Remember that if you are a new customer, we will wrap your trees for you this year and you will soon be receiving a unique collection of bulbs with the latest varieties from Holland. This year we are sending you Spanish Bluebells, Pinkish-Purple Tommies and a Yellow/Red combination of Tulip Carmen Rios.

Enjoy November and December in the Rocky Mountains!

How much more stress can plants take?

stressedplantIt’s been a tough time for Colorado yards this year.

This week’s storm is just the latest snapshot in a series of damaging weather events. Our plants are not only dealing with this week’s hail storm and the preceding ones, but also the rains in May and June plus the Mother’s Day snowstorm plus the severe freeze last November. Plants have been beaten up in a series of unfortunate weather – and property owners are dealing with serious plant damage and loss.

Longtime industry veterans say they’ve never seen this combination of devastating weather incidents before. One storm after another is taking a toll both on plant material and the ability to get work done.

Plant loss Horticulturists predicted that the harsh freeze last November would damage or kill many plants – and it has. The most common casualties include ash trees and especially stone fruit trees such as cherry, plum and peach. Damaged shrubs include boxwood, privet, euonymus, burning bush, althea and spirea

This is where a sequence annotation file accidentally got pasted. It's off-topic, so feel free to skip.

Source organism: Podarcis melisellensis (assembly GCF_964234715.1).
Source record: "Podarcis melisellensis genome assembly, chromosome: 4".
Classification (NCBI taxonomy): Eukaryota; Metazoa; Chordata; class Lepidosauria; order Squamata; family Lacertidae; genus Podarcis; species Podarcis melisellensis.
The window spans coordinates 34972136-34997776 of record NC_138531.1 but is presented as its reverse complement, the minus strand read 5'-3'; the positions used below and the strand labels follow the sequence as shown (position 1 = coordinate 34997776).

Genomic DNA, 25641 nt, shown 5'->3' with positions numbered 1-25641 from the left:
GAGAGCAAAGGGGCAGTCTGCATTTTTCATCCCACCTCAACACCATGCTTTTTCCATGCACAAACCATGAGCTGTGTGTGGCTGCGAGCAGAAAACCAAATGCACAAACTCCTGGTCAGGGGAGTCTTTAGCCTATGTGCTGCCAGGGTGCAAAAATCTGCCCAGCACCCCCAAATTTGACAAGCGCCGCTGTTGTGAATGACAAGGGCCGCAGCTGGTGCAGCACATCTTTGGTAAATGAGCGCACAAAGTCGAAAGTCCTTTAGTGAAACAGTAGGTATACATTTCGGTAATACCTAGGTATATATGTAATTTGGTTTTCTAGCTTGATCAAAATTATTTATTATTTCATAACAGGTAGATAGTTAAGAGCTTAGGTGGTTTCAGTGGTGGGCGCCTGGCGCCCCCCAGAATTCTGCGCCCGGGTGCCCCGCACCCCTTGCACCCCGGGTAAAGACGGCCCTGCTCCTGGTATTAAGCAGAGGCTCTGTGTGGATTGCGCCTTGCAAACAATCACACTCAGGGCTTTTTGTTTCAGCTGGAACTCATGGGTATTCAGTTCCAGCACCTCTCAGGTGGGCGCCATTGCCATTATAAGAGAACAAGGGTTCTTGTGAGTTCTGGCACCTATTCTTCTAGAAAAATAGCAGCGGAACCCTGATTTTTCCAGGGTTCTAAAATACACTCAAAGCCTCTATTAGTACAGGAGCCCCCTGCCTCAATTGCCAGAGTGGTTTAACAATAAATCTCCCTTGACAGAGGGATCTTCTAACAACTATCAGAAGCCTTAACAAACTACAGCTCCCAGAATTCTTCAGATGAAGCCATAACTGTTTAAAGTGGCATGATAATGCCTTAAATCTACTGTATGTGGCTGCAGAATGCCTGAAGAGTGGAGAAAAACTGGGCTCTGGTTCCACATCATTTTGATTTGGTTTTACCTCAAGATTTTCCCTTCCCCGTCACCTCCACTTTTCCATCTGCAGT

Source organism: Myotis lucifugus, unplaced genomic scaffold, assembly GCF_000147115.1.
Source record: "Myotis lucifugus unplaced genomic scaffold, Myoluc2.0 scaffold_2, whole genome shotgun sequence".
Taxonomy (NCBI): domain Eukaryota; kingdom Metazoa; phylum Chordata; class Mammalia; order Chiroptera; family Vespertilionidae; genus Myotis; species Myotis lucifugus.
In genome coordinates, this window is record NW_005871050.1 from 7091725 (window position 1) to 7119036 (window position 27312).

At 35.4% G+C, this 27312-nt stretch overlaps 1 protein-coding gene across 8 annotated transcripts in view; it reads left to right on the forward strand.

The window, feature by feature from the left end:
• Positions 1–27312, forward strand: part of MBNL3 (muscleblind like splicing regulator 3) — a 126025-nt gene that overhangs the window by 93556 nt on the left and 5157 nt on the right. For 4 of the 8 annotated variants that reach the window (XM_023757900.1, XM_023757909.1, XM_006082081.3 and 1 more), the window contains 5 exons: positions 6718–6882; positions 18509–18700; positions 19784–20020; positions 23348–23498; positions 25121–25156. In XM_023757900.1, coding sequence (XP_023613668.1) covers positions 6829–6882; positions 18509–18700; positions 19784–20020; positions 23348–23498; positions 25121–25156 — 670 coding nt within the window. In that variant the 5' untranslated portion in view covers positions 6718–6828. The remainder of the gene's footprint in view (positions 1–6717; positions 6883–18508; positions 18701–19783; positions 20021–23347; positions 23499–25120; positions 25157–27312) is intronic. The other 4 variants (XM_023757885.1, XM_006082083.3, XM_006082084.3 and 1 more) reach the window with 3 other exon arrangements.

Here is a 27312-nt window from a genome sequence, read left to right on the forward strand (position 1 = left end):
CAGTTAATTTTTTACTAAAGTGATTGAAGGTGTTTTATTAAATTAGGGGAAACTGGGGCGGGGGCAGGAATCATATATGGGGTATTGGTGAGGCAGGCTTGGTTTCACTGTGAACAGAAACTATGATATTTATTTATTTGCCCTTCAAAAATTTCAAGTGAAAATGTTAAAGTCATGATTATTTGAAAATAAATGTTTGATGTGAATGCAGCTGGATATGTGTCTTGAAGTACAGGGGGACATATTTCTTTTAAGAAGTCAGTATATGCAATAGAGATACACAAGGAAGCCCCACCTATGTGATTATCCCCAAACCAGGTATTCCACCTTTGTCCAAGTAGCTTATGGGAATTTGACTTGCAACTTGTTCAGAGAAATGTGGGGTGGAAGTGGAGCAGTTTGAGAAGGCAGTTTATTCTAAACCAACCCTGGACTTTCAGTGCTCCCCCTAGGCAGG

Should plants be replaced with the same variety as the one that was lost? If you love to see burning bush in the fall, by all means plant another one. Or take the opportunity to seek out new plants. Look for hardy varieties. You might like the new look.

Cumulative effects of moisture

While the Mother’s Day snow storm was a typical Colorado weather event, it still caused damage. Many locust trees were damaged in that storm. The ongoing rains of May and June brought more moisture, humidity and saturated soils. Saturated soils made evergreens, especially mature spruce, more susceptible to blow over in heavy winds. We expect to see more trees falling this season during high winds.

Highly saturated soils will also cause oxygen starvation around roots as water pushes out the air molecules in the root zone. Roots need this breathing room to stay healthy and without it, plants will suffer.